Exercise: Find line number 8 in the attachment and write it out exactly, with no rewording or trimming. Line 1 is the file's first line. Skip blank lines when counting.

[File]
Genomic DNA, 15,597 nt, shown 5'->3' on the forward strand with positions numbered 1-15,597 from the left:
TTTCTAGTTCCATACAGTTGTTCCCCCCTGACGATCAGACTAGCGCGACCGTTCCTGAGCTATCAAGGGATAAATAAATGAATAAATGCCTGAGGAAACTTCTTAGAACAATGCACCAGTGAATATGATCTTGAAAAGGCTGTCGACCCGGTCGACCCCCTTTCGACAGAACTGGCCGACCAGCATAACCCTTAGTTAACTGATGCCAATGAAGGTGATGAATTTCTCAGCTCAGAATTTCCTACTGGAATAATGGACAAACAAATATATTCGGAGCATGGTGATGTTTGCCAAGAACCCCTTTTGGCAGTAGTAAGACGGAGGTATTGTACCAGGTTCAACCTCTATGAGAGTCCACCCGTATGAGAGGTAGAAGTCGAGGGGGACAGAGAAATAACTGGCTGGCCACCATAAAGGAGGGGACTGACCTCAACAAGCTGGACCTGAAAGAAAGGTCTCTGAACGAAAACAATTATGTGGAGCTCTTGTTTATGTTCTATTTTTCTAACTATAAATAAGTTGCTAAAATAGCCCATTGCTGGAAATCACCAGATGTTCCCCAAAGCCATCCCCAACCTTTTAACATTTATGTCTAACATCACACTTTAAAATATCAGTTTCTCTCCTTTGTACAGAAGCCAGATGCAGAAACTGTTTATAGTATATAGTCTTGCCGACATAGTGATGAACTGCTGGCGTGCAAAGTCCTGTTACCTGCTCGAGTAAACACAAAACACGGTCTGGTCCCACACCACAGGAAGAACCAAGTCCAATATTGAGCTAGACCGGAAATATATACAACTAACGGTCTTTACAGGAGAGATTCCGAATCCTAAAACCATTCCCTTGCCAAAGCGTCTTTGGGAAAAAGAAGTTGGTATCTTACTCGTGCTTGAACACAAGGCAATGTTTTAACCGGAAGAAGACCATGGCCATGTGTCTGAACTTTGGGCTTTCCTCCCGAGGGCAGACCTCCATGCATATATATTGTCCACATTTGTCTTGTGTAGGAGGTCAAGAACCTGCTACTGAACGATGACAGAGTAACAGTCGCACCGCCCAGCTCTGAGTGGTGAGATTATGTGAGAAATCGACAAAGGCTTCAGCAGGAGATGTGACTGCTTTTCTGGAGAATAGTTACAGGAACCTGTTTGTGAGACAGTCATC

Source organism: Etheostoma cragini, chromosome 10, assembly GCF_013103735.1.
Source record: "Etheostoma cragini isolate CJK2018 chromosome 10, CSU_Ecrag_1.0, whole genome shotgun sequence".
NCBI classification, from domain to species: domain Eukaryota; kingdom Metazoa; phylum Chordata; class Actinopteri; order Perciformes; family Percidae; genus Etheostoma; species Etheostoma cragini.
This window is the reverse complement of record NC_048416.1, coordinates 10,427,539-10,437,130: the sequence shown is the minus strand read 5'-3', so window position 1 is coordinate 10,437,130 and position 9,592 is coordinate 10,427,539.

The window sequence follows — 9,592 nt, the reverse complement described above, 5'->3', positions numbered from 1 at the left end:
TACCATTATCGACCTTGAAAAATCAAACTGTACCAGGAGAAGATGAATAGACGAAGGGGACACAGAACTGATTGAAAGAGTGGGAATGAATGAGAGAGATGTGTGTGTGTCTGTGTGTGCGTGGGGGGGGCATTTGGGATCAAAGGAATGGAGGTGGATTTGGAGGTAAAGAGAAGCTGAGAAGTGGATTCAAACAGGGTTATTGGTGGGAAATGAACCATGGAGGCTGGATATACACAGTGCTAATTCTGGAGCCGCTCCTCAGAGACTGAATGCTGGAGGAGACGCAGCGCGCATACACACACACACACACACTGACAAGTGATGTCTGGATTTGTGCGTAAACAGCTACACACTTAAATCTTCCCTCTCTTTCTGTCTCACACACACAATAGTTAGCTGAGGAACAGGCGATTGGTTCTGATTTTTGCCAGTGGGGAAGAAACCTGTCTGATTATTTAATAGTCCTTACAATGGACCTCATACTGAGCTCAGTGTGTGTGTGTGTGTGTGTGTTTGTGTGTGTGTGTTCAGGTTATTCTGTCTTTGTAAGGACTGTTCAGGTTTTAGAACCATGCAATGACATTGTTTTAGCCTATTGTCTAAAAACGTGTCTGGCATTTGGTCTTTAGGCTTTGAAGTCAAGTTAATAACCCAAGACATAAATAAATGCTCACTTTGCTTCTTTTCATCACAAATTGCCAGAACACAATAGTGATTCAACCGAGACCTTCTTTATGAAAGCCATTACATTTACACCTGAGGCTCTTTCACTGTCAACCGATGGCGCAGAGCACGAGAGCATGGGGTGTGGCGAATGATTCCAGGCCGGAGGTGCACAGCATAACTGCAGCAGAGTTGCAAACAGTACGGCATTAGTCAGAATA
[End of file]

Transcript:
TACCATTATCGACCTTGAAAAATCAAACTGTACCAGGAGAAGATGAATAGACGAAGGGGACACAGAACTGATTGAAAGAGTGGGAATGAATGAGAGAGATGTGTGTGTGTCTGTGTGTGCGTGGGGGGGGCATTTGGGATCAAAGGAATGGAGGTGGATTTGGAGGTAAAGAGAAGCTGAGAAGTGGATTCAAACAGGGTTATTGGTGGGAAATGAACCATGGAGGCTGGATATACACAGTGCTAATTCTGGAGCCGCTCCTCAGAGACTGAATGCTGGAGGAGACGCAGCGCGCATACACACACACACACACACTGACAAGTGATGTCTGGATTTGTGCGTAAACAGCTACACACTTAAATCTTCCCTCTCTTTCTGTCTCACACACACAATAGTTAGCTGAGGAACAGGCGATTGGTTCTGATTTTTGCCAGTGGGGAAGAAACCTGTCTGATTATTTAATAGTCCTTACAATGGACCTCATACTGAGCTCAGTGTGTGTGTGTGTGTGTGTGTTTGTGTGTGTGTGTTCAGGTTATTCTGTCTTTGTAAGGACTGTTCAGGTTTTAGAACCATGCAATGACATTGTTTTAGCCTATTGTCTAAAAACGTGTCTGGCATTTGGTCTTTAGGCTTTGAAGTCAAGTTAATAACCCAAGACATAAATAAATGCTCACTTTGCTTCTTTTCATCACAAATTGCCAGAACACAATAGTGATTCAACCGAGACCTTCTTTATGAAAGCCATTACATTTACACCTGAGGCTCTTTCACTGTCAACCGATGGCGCAGAGCACGAGAGCATGGGGTGTGGCGAATGATTCCAGGCCGGAGGTGCACAGCATAACTGCAGCAGAGTTGCAAACAGTACGGCATTAGTCAGAATA